Every American POW/MIA from every war

Any American that would rather work at anything than accept 10 cents of welfare because they are able bodied.

Any American single mom working two or more jobs to keep from going on the dole and still raises a respectful contributing future member of society.

Any American that served voluntarily in the military or public service despite knowing they "could do better".

Any "challenged" American that overcomes the odds.

Ok, I did six. FTFSI

Honorable Mention - not Americans
Kurds
Sweatshop workers
:D

Airbornelawyer
03-01-2004, 18:21
Originally posted by NousDefionsDoc
Any American that served voluntarily in the military or public service despite knowing they "could do better". I believe the phrase you may be looking for is "I had other priorities than military service"; now that the BS brouhaha over President Bush's service seems to have run its course, look for VP Cheney's words to come back to haunt him and the ticket.

I like Kurds and sweatshop workers, but for non-Americans having the greatest influence on America, the clear winner is the French. They helped us immeasurably in our Revolution and then showed us in theirs what not to do when creating a new order.

But that is getting away from the choosing of an individual. The non-American individual who probably most influenced (and continues to influence) what it means to be an American, though, was also French - Alexis de Tocqueville.

NousDefionsDoc
03-01-2004, 18:25
No, I meant more money or didn't need help with college.

Sacamuelas
03-01-2004, 18:39
As far as the "others", I would say any American that pays taxes without cheating, votes, obeys and respcts the rule of law, helps others whenever he/she can, supports/defends our country against all other nations, and who follows NDD's other guidelines if they happen to fall into that specific catagory in life.

honorable mentions:
-oppressors of the peasants in foreign lands
-Any and all Iragi people who are actually helping our troops
-Businesses exporting low skill jobs to prepare our economy for the next generation of innovation and technology.
:p

NousDefionsDoc
03-01-2004, 18:45
Ayn Rand moment - Can you truly be an American if you don't cheat on your taxes at least a little bit?:D

Kurd Oppresser. Sweatshop Enabler. Bourgeoisie assassin.

Sacamuelas
03-01-2004, 20:34
Originally posted by NousDefionsDoc
Kurd Oppresser. Sweatshop Enabler. Bourgeoisie assassin.


Well, at least I don't have a funny looking smiley skull in my avatar. You compesino's don't have photoshop in Colombia?

Here for God's sake.. use this one. LOL :D

Sacamuelas
03-01-2004, 20:52
or maybe this one since it is more of an "operator"....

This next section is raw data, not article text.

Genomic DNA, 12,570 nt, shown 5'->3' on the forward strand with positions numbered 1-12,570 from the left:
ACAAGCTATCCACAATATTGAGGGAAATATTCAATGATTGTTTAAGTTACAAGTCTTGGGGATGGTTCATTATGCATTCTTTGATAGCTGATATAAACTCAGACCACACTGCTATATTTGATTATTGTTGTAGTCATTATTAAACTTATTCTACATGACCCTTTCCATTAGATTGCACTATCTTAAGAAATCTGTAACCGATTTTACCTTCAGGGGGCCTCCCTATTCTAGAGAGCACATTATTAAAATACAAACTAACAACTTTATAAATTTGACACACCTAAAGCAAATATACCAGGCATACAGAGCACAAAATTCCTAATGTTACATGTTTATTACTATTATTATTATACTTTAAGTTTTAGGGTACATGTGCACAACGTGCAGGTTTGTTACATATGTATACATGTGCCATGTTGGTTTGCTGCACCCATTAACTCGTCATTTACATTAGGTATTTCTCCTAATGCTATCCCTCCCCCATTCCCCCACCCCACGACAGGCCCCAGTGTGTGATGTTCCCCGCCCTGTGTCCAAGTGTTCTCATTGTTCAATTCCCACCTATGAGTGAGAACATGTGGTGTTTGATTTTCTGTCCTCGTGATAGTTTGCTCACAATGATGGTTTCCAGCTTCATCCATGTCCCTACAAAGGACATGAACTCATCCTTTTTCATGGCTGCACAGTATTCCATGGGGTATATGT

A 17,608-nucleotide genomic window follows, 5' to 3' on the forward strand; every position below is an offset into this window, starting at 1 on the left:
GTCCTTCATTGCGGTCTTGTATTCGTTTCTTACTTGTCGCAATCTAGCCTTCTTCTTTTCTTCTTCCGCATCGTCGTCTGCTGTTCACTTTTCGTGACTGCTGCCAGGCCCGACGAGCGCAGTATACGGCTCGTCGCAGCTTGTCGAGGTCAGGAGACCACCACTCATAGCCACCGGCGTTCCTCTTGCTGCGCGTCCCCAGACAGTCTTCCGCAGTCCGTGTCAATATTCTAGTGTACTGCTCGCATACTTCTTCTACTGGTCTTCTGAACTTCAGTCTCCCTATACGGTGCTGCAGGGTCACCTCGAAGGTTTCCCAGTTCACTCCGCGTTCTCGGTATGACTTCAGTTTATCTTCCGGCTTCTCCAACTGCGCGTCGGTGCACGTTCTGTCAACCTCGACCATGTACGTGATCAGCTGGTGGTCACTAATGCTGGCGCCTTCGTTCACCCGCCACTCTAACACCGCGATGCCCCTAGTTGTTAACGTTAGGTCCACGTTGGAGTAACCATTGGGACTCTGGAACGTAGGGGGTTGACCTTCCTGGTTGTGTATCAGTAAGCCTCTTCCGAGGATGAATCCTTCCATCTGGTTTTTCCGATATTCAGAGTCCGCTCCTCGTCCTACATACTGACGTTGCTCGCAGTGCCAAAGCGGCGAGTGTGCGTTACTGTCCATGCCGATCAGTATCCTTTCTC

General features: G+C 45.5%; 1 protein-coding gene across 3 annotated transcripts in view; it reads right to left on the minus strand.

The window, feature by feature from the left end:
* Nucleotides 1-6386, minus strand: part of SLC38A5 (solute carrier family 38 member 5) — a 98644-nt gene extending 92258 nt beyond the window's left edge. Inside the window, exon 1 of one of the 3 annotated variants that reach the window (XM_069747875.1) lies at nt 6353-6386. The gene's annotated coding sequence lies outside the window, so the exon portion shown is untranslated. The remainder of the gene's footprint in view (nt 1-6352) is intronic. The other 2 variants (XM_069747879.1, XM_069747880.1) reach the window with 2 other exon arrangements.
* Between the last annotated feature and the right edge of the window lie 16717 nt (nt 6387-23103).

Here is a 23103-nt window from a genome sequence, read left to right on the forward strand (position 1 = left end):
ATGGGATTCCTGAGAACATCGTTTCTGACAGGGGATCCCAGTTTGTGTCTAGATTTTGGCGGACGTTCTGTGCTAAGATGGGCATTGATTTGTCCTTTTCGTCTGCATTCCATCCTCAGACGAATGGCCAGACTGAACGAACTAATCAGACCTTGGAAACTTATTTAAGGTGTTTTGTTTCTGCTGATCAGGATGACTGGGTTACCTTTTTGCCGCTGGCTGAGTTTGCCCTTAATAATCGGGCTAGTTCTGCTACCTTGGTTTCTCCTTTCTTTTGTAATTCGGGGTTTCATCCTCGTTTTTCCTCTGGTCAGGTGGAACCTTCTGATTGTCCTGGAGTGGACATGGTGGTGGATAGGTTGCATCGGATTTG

:p


edited per Reaper's mod list below. I can do no justice to the bling bling in the "grill" as it is simply to small to show up the gold. Operator's like NDD can't be replicated in avatar unless I do a full body with gucci boots and nomex suit. LOL

The Reaper
03-01-2004, 21:02
Originally posted by Sacamuelas
or maybe this one since it is more of a "operator"....
:p

a) The flash goes over the left eye (socket).

b) That is starting to look like NDD.

c) Shouldn't you be focused on your patients rather than board topics? As a patient who once had some work done while the female dentist griped to the assistant about her "worthless POS ex-husband" the whole time, that can be a bad thing. Our demo man pulled the wrong tooth on an indig once, but the patient said, no problema, that one hurt too, now try again.

d) What, no gold teeth?

Good work, Tooth Puller!

TR

echoes
03-01-2004, 21:28
Originally posted by The Reaper
Success as a military leader, an industrial magnate, an inventor, an actor, or a sports hero do not necessarily imbue one with the qualities desirous in a President.

TR

Okay...I nominate, "The Reaper"...for a "Quiet Professional" would make an exceptional CIC.

Holly

Sacamuelas
03-01-2004, 22:20
Originally posted by The Reaper

c) Shouldn't you be focused on your patients rather than board topics?
TR

I would never really allow my distractions to alter my work.. But my staff gets tired of me ignoring them when I am trying to type a response while they want to tell me about their weekend. HAHA

alphamale
06-14-2005, 11:28
Good topic Airborne Lawyer.

From modern times, I'd pick the person whose analysis and insight affects us all, Alan Greenspan. He sneezes and markets move. I wish he could just keep chugging along forever. Don't look forward to seeing his role of stewardship of the US Economy passed on to anyone else.

FrontSight

jon448
06-14-2005, 19:39
This is an awesome topic especially considering some of the trash that have been on the Discovery Channel show that our fellow Americans have been voting for.

My top 5 in no real order is:
Ben Franklin
Alex Hamilton
Thomas Paine
John Marshall
Henry Clay

lksteve
06-14-2005, 21:22
Patrick Henry
Jim Beam
Jack Daniels
Harlan Sanders... :munchin